Hightower, Joseph E.; Taylor, J. Christopher; Degan, Donald J.

    2013-01-01

    Hydroacoustic surveys have proven valuable for estimating reservoir forage fish abundance but are more challenging for adult predators such as striped bass Morone saxatilis. Difficulties in assessing striped bass in reservoirs include their low density and the inability to distinguish species with hydroacoustic data alone. Despite these difficulties, mobile hydroacoustic surveys have potential to provide useful data for management because of the large sample volume compared to traditional methods such as gill netting and the ability to target specific areas where striped bass are aggregated. Hydroacoustic estimates of reservoir striped bass have been made using mobile surveys, with data analysis using a threshold for target strength in order to focus on striped bass-sized targets, and auxiliary sampling with nets to obtain species composition. We provide recommendations regarding survey design, based in part on simulations that provide insight on the level of effort that would be required to achieve reasonable estimates of abundance. Future surveys may be able to incorporate telemetry or other sonar techniques such as side-scan or multibeam in order to focus survey efforts on productive habitats (within lake and vertically). However, species apportionment will likely remain the main source of error, and we see no hydroacoustic system on the horizon that will identify fish by species at the spatial and temporal scale required for most reservoir surveys. In situations where species composition can be reliably assessed using traditional gears, abundance estimates from hydroacoustic methods should be useful to fishery managers interested in developing harvest regulations, assessing survival of stocked juveniles, identifying seasonal aggregations, and examining predator–prey balance.

  12. Ecology of the Opossum Shrimp (Neomysis mercedis) in a Lower Snake River Reservoir, Washington

    Science.gov (United States)

    Tiffan, Kenneth F.; Erhardt, John M.; Bickford, Brad

    2017-01-01

    The opossum shrimp Neomysis mercedis has expanded its range from the lower Columbia River upstream 695 kilometers into Lower Granite Reservoir where it is now very abundant. We studied Neomysis ecology in the reservoir during 2011–2015 to better understand the physical and biological factors that shape their distribution as well as their potential role in the food web. Benthic densities in offshore habitats ranged from 19 to 145 mysids m-2 in shallow (2–12 m) water and from 3 to 48 mysids m-2 in deep (> 12 m) water. Water velocity, depth, substrate, and seasonal interactions were important variables for explaining variation in Neomysis densities in offshore habitats. During spring, daytime densities in shoreline habitats (reproduction and as temperatures approached 23 °C. Neomysis were mainly collected from the water column during nighttime vertical tows in the downstream end of the reservoir when water velocities were low during summer and autumn. Reproduction occurred mainly in spring and early summer, but a second, smaller reproductive event was observed during autumn. The diet of Neomysis consisted primarily of detritus, rotifers, and copepods, but cladocerans were more prominent during summer and autumn. Physical factors like water velocity may have limited vertical migrations of Neomysis to feed in the water column and influenced use of different habitats in the reservoir. Neomysis are prey for a number of species, including juvenile salmon, but their relations are still largely unknown, and continued monitoring and research is warranted.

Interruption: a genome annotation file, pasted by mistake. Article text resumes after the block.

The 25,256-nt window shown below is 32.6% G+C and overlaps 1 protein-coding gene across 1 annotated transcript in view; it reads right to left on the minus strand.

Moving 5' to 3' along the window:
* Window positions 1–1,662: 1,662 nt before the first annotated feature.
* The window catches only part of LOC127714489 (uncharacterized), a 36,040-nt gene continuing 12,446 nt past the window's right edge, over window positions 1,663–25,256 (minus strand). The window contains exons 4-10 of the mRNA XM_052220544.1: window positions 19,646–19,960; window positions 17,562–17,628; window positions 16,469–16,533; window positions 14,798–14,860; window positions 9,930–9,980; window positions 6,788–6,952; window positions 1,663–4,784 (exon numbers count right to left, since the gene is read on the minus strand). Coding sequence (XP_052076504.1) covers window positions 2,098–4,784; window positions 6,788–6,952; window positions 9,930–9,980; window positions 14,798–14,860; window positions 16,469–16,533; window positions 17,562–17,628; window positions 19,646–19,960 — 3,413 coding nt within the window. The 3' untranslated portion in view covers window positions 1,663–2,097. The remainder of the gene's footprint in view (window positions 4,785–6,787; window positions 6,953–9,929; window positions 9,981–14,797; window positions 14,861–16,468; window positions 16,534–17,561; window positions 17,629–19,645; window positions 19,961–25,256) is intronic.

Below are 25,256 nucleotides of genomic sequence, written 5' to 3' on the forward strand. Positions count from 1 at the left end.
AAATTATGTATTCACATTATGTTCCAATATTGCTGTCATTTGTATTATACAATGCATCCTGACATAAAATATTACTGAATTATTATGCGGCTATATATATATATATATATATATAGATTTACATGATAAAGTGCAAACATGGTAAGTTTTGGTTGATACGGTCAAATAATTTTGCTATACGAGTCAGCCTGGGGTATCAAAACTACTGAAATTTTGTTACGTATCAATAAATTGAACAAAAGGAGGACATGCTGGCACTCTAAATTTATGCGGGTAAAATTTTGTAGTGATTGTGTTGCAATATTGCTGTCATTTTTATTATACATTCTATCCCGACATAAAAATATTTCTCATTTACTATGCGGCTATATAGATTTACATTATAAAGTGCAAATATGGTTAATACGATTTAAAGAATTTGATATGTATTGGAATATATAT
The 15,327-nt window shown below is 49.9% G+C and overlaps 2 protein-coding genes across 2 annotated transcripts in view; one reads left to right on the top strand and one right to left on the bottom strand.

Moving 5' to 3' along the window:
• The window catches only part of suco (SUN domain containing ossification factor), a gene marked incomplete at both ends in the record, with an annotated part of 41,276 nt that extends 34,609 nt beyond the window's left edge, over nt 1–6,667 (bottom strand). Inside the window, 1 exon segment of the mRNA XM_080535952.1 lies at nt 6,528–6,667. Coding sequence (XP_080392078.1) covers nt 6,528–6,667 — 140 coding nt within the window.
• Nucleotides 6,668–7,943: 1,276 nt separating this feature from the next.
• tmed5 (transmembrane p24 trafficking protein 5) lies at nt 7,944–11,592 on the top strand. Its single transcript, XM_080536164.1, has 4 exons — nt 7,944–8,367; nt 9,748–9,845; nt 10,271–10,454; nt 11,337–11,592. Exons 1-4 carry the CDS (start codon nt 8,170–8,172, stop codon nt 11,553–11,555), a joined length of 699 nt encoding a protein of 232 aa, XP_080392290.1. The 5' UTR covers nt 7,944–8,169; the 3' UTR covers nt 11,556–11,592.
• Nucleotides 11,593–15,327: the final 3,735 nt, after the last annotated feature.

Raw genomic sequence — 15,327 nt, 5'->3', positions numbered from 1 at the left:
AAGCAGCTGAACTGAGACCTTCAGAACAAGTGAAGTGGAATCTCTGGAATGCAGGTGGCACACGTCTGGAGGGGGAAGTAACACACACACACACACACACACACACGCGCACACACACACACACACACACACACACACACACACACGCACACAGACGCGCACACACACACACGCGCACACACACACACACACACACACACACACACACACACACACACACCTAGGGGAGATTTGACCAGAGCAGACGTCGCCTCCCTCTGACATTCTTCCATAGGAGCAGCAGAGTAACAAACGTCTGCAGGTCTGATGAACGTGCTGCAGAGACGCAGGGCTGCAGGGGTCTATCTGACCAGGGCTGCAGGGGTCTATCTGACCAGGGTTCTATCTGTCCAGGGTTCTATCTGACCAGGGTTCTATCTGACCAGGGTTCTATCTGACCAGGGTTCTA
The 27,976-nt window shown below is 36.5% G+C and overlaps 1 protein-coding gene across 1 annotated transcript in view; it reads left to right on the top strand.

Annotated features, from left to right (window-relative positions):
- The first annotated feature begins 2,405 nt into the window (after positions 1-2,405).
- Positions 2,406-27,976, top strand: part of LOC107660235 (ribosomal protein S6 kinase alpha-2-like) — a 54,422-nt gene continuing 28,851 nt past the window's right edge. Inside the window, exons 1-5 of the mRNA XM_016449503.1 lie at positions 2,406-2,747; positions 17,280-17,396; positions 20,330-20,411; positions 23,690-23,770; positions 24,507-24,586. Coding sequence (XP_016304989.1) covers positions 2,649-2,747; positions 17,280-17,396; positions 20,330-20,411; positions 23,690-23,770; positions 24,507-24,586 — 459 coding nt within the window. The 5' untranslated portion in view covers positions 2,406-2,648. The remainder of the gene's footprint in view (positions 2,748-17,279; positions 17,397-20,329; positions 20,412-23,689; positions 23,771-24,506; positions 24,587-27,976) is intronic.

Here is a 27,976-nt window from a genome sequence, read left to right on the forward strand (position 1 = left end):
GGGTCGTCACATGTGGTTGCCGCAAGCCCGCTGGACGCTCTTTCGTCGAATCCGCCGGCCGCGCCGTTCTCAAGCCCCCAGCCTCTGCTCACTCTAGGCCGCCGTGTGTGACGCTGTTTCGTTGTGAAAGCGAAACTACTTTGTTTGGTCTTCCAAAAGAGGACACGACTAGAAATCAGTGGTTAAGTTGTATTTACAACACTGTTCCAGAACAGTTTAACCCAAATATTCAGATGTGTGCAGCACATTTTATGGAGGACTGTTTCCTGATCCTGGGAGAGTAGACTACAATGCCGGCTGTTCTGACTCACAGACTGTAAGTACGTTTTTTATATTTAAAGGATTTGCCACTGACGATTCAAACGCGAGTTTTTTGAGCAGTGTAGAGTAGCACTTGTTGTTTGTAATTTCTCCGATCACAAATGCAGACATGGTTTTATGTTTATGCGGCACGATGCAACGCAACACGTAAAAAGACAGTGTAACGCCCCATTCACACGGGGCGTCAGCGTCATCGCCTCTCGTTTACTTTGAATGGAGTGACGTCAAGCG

13. Smart Waterflooding in Carbonate Reservoirs

    DEFF Research Database (Denmark)

    Zahid, Adeel

    brine solutions regarding phase behavior and viscosity measurements. This difference is attributed to the difference in composition of the different crude oils. More experiments are carried out in order to understand mechanisms of the crude oil viscosity reduction and emulsion formation. We observed...... with and without aging. The total oil recovery, recovery rate and interaction mechanisms of ions with rock were studied for different injected fluids under different temperatures and wettability conditions. Experimental results demonstrate that the oil recovery mechanism under high salinity seawater flooding...... phase could be the possible reasons for the observed increase in oil recovery with sulfate ions at high temperature in chalk reservoirs, besides the mechanism of the rock wettability alteration. * Crude oil/brine interaction study suggests that viscosity reduction for crude oil in contact with brine...

  14. Reservoirs talk to pressure recorders

    Energy Technology Data Exchange (ETDEWEB)

    Pamenter, C B

    1968-02-01

    Keeping pace with increased demand for efficiency in secondary recovery schemes is the widening use of downhole tools charged with supplying data before and during the operation of the projects. One of the most important of these is the pressure recorder. This highly sensitive instrument, housed in a tough, slim steel case and lowered by drill pipe or cable, accurately measures the pressure of its downhole environment. This information is instantly available at the surface whenever a pressure reading is required. Typical applications of surface recorders often contribute are: (1) production practices such as checking surface and subsurface equipment, and special lifting problems; (2) well conditions including regular productivity indices, data observations and for interference studies; (3) secondary recovery projects, in both producing and injection wells; and (4) reservoir conditions where oil-water contacts and damaged zones need close attention.